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Adjusting to College Life: “Friendsickness”

“Words are easy, like the wind; Faithful friends are hard to find.” – William Shakespeare.

Your college freshman will make many new adjustments, from doing laundry to managing a heavy academic load independently. In this post, I would like to focus on one absolutely essential adjustment: establishing new social connections.

Beautiful girl looks out of the window. On its lips an easy smile, and behind a window a rain.

Psychologists E. Brier and S. Paul coined the term “friendsickness” (2001) as “the pressing relational challenge for new college students that is induced by moving away from an established network of friends.” College freshman miss their families, but they also miss their high school friends! They miss the comfort of peers who have known them a long time, who “get” them, without their having to struggle to gain acceptance. Freshmen always have their parents and families for support. However, as researcher J.R. Stenrud has pointed out, friendships, due to their voluntary nature, are more difficult to maintain than are family ties; therefore, they often represent a more final sense of loss. The preoccupation and grief associated with precollege friendships actually prevent freshmen from investing in new relationships, increasing further the risk for “friendsickness” and adjustment difficulties. Tech communications help staying in touch, but it can also distract students from engaging in the “here and now.”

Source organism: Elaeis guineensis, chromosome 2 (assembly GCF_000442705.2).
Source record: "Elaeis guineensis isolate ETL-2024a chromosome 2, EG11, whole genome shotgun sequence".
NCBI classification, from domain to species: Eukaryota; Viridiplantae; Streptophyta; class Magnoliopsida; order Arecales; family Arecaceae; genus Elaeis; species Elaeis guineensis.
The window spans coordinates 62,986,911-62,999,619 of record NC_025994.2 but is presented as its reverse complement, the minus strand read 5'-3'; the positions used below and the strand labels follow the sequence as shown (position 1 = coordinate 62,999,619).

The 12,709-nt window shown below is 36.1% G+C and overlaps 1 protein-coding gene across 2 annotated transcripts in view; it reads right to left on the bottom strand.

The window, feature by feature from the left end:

Ethnic, Black, African-American portrait of a young man

Jennifer C. Ishler, Assistant Professor of Human Development & Family Studies at Penn State, traced the phenomenon of “friendsickness” through the first year of college through female students’ journal writing in her freshman seminar. Ishler observed: ” [Students taking the seminar first semester] missed their friends from home and delayed making new friends at college for fear of betraying the friends they left behind. This sense of loyalty to old friends prohibited the new students from fully committing to their new college life. As a result, they did not start connecting to a new peer group, often felt lonely, and did not connect with the social aspect of their new environment.”

girlonbackessayStudents who enrolled in Ishler’s seminar during their second semester were clearly in a different place. “[They] wrote in their journals about the new friends they had made in college, how close they had become to these people in just a matter of months, how their new friends had helped them adjust to their new environment, and how they were going to miss their new friends over the summer. Students during the spring semester came to realize that precollege friendships did not exclude the formation of new friendships on campus, but that both could co-exist.”

What can parents do to help freshmen make a smooth transition from grieving old friendships to making new connections at college?